Design Idea C556 Earrings
by Barbara van Look, Exclusively for Fire Mountain Gems and BeadsĀ®

What do a "shaggy dog," a "sob," an "inside" and "the same old" have in common?

Well, that would be the rest of the story.

Every Earring Tells a Tale: The Power of Storytelling for Selling Your Jewelry This is Your Brain; This is Your Brain on Stories

Research into the human brain reveals the power of stories to affect the brain--and the person attached to it. (Why do you think the best advertisements use a story to get you to buy their products?) Brain scans show different parts of brains activating when exposed to different types of information.
  • When you share factual information with people, their Broca's area and Wernicke's area light up--the part of their brain that handles language. It's a good reason to share your materials list: cotton ribbons, gold-filled beads, metal drops, etc.

  • When you share sensory information with people, their sensory cortex lights up--the part of their brain that handles input from their senses. It's a good reason to include descriptions: velvety-soft ribbons, corrugated beads, hammered metal drops, etc.
  • When you share motion information with people, their motor cortex lights up--the part of their brain that handles physical movement. It's a good reason to include movement: ribbons drape, beads cluster, drops dangle and sway, etc.
  • And when you share emotional information with people, their insular cortex lights up--a part of their brain that experiences emotion and connects it to their body. It's a good reason to share a story: the ribbons stand for flexibility, the beads are the steps they take along the way and the drops symbolize each cancer treatment they go through.
Storytelling is such a vital part of what it means to be human that there have been suggestions that we aren't really homo sapiens (wise man)--we're homo narrans (storytelling man). Our brains are wired for storytelling--both giving and receiving. That's a powerful selling tool for jewelry makers. Every bead and component has sensory information. And every jewelry design has a story.

The Selling Power of Stories

We all know it instinctively, that stories have power. And we see stories around us, every day, making an impact. We remember these because they're stories: some tragic, some heartwarming, some uplifting. What they have in common is that they're powerful.

Jewelry designers have been using the story of their creativity, too. Some work with celebrities, to design jewelry for that celebrity's charity. Others are creating because the story is a personal one of loss or hardship--or hope. Here are some thoughts for using the power of storytelling in your jewelry-making:

Every Earring Tells a Tale: The Power of Storytelling for Selling Your Jewelry
1. Stories are true, even when they're stories
For some jewelry makers, the idea of telling stories feels weird. It feels false.

Do you know what allegories and parables are? What about fables, like Aesop's? Or fairy tales, like Little Red Riding Hood? They're stories. They're also lessons. And since they're in a story, we remember them: The prodigal son. Sour grapes. What big eyes you have!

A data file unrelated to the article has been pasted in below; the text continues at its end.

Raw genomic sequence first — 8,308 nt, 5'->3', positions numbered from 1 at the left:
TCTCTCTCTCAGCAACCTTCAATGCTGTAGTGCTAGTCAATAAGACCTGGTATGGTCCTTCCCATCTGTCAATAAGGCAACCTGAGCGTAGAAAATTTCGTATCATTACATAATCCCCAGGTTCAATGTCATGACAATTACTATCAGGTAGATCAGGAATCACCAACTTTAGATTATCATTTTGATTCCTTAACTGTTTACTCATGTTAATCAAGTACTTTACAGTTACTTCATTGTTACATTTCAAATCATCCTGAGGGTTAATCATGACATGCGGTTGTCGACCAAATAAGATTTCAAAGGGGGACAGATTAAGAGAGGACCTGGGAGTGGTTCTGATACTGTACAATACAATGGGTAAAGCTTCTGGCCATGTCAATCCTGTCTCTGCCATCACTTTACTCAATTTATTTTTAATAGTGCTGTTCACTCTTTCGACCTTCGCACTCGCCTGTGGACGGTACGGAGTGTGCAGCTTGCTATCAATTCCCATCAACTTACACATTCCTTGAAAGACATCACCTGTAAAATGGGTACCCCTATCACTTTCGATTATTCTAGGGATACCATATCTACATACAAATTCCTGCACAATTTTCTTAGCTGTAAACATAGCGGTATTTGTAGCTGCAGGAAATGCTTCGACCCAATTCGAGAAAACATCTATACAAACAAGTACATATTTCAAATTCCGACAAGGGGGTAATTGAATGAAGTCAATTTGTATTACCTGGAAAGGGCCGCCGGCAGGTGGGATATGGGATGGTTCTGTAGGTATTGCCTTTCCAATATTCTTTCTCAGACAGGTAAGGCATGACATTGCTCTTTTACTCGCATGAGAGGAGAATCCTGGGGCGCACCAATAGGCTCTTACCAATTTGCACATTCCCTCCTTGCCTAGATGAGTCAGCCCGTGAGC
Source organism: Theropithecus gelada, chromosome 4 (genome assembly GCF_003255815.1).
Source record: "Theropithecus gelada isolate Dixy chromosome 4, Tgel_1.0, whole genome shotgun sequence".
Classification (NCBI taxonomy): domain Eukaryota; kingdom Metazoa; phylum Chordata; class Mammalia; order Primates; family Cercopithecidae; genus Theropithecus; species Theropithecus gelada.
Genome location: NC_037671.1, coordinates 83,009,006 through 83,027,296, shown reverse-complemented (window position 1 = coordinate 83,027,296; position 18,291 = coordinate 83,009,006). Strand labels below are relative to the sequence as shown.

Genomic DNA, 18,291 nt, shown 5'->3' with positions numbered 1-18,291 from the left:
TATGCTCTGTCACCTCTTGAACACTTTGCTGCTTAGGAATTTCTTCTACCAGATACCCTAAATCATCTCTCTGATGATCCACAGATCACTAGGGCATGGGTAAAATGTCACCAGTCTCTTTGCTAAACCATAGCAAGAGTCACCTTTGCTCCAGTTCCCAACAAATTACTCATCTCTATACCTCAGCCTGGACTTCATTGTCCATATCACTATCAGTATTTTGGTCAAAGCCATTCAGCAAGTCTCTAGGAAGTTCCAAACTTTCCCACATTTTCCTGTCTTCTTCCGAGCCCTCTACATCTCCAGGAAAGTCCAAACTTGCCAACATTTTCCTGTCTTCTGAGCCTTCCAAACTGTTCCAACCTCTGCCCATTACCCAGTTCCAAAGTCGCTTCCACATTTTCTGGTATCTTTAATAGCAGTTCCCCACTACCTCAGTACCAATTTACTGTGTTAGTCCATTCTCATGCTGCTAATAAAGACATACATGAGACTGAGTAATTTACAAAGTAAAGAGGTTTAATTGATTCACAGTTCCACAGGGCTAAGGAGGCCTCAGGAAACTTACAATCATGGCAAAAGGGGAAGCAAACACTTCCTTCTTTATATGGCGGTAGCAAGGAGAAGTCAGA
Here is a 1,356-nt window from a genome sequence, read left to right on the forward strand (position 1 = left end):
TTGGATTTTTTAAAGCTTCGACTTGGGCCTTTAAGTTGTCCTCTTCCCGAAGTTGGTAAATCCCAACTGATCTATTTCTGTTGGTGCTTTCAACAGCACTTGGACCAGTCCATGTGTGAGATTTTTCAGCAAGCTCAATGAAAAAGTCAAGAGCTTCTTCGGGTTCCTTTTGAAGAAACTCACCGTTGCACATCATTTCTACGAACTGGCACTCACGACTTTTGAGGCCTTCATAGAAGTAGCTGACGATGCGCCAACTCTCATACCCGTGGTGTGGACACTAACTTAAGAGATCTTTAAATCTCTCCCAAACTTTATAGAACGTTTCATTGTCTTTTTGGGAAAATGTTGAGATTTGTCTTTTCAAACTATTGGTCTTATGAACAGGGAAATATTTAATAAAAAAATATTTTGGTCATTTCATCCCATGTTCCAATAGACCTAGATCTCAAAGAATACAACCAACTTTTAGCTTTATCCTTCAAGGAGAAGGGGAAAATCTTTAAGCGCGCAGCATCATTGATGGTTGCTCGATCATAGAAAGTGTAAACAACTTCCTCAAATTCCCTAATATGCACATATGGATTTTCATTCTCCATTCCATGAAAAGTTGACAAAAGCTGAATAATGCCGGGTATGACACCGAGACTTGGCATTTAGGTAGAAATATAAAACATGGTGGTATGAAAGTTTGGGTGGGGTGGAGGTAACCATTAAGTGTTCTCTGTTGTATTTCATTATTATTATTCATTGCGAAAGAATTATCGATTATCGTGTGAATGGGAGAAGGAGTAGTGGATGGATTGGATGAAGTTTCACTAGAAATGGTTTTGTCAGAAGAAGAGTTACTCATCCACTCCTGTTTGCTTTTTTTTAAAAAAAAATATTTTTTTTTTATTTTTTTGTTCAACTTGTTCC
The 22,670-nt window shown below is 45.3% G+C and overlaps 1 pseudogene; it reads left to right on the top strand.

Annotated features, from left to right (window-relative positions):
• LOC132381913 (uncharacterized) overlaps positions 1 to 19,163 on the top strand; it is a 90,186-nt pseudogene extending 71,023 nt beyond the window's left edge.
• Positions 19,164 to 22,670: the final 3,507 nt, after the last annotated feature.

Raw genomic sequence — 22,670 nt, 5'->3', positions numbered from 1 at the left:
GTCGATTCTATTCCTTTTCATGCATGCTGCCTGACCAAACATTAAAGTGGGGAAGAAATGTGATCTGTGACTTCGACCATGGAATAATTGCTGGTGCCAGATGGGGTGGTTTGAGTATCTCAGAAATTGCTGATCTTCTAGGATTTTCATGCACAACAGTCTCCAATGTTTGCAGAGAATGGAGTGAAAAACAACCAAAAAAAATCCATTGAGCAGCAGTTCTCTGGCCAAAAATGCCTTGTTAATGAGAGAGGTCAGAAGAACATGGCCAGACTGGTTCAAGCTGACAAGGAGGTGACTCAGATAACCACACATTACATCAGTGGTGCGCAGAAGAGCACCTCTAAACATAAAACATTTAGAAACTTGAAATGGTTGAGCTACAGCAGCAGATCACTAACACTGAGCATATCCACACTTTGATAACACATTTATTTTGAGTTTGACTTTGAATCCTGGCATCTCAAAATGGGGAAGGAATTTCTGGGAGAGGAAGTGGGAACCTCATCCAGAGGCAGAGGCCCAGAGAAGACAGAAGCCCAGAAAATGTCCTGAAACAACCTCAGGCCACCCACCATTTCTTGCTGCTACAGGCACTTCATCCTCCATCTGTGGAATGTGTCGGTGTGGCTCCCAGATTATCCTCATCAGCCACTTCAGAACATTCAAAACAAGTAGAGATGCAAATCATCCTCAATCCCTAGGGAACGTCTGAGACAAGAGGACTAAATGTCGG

We remember the story and the emotional truth behind the story. Just telling the truth isn't enough to stick in our brains. We don't remember the facts or the lesson. But we remember that story and the way it made us feel.

2. Stories are everywhere--even in you
Too often, creative people don't think they're very important. But, as a very wise man once said, "Nobody important? ... nine hundred years of time and space and I've never met anybody who wasn't important."

Of course, the Doctor is right. Everybody is important. And everybody is interesting. Of course, the people who think they aren't important or interesting are often the same people who have fascinating lives, who have somehow stumbled into jewelry-making through trial and error, or great hardship, but don't think it's something to talk about.

"Sorry" (not sorry) to break it to you--you are interesting. Your life is a story. It's okay to tell it.

You're brilliant.
3. Stories about jewelry have a beginning and a middle
But not an end. Because the end is up to the customer.

If they choose your piece and take it home with them, they're part of the story. They helped raise money to support the arts, to fight cancer, to save kittens and puppies, to feed kids. That's why offering a portion of every sale to a cause you're passionate about is not only being a good person--it's also good business.

Help customers add themselves to your cause's story by having a range of prices in your designs. Some of the most generous people are those who have the least to spare.

4. Stories are nothing to apologize for
You know those people who tell you how terrible they are at public speaking and apologize for how boring they're going to be--right before they give a brilliant off-the-cuff maid of honor speech? Aren't they annoying? They're also a little untrustworthy.

Because if they don't believe how awesome their story is, how can you? And if you don't believe how awesome your story is, how can your customer? Don't apologize for caring. Don't apologize for loving beads and jewelry-making. Don't apologize for what you make and sell.

Don't apologize for your passion. Believe in your cause. Tell your story.

You'll be fantastic.
Every Earring Tells a Tale: The Power of Storytelling for Selling Your Jewelry

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